UCC Liens and Securing Creditors’ Rights
A lien is a legal claim on property based upon a debt owed to the lien holder or creditor. It allows a creditor to use the debtor’s property as security when a debtor fails to repay a debt. It provides excellent protection for collection of a bad debt. For instance, while a debt may be discharged in bankruptcy, a creditor can still seize and sell collateral secured by a UCC lien. There are many ways to create a lien. For example, tax liens are imposed when someone forgets to pay their taxes; mortgages create liens in real estate; a judgment in a lawsuit creates a lien for the judgment amount awarded.
A UCC lien is obtained when a debtor, such as a borrower, and a creditor, such as a bank agree to ensure the repayment of the debtor’s debt with the security interest of a lien on personal property under the Uniform Commercial Code . The debtor still owns the personal property and retains possession of it, but the creditor also has an interest in it as well.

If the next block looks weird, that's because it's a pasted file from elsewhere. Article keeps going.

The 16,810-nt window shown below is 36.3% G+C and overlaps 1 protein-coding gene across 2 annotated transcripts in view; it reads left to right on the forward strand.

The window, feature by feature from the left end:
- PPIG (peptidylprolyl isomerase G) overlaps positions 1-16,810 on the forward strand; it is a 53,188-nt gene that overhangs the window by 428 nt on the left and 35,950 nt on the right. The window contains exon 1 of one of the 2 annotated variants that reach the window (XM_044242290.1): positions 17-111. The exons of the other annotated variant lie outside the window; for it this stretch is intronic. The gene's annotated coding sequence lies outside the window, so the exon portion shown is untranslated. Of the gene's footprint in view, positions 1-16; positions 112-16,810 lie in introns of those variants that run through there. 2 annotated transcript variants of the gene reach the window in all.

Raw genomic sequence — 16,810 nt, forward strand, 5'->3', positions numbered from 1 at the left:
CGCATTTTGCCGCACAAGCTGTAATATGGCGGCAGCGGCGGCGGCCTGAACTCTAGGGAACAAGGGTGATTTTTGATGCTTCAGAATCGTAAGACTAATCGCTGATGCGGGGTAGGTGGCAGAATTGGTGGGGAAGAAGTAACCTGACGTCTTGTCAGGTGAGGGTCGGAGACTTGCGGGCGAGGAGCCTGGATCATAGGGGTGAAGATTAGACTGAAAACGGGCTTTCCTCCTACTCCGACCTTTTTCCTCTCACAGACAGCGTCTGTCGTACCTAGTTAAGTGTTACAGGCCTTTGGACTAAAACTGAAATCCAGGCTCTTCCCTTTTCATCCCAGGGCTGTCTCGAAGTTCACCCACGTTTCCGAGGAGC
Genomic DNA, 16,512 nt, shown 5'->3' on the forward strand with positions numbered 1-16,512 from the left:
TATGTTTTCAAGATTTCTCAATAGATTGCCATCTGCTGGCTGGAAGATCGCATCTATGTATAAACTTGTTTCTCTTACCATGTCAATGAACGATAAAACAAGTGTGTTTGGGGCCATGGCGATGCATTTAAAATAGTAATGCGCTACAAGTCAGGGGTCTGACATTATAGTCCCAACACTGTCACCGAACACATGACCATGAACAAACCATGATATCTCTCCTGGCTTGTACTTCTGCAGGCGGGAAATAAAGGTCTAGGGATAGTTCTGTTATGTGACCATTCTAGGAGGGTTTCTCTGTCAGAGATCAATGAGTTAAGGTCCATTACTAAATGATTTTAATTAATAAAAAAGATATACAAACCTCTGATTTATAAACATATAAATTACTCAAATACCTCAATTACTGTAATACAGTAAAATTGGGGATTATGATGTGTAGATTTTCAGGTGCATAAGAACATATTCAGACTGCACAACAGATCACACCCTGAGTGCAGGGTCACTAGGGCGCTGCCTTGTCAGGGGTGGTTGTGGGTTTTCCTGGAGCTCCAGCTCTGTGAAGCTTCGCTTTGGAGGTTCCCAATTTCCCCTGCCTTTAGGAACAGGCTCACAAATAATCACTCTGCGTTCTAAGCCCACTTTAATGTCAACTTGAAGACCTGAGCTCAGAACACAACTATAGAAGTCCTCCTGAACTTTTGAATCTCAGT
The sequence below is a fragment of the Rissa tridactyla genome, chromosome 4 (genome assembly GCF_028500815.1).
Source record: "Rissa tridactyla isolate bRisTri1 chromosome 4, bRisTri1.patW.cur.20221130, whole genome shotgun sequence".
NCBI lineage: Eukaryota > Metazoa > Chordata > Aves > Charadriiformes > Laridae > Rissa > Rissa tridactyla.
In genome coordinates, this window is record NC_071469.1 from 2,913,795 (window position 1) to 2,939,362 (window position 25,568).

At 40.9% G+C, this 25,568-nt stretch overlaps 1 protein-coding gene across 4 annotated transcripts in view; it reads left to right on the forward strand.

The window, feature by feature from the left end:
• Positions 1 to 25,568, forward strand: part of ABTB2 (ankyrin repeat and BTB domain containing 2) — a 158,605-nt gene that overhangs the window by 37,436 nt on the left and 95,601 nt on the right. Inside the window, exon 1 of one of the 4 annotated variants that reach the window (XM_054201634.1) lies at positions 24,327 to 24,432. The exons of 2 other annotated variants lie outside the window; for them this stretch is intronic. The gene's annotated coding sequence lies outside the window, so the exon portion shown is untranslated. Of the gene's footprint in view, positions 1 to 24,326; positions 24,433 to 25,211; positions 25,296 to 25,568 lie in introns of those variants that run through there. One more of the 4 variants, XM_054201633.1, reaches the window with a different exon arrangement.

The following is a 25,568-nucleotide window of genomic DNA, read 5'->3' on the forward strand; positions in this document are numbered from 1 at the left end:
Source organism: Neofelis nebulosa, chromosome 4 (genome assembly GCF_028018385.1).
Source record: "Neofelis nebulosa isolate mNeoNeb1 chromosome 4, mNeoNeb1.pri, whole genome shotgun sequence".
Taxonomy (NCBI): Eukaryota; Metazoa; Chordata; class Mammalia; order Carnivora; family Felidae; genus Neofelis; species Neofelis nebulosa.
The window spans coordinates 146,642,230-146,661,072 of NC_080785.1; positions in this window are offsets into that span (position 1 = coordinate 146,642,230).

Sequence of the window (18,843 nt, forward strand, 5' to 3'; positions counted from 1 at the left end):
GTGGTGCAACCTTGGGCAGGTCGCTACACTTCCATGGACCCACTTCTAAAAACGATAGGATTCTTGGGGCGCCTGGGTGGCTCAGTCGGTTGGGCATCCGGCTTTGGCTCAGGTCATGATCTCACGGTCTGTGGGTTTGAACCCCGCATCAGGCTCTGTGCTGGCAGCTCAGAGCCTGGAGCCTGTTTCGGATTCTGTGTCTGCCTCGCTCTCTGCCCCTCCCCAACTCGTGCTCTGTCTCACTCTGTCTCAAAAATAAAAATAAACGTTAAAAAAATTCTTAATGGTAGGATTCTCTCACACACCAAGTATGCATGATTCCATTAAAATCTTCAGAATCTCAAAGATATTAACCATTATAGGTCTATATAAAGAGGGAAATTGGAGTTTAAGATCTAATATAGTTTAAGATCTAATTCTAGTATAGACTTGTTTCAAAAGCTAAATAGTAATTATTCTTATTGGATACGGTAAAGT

The Uniform Commercial Code (“UCC”) is a group of laws created to standardize the laws across the United States related to commercial transaction. Most states have adopted a significant portion of, if not all of, the UCC’s proposed laws. A UCC lien is a lien which has been obtained through the execution and filing of a UCC-1 financing statement, generally with the state’s Secretary of State. In New Jersey, this UCC-1 form must be filed with the New Jersey Division of Revenue and Enterprise Services. UCC liens may generally be placed on any property that is agreed to, such as equipment or vehicles.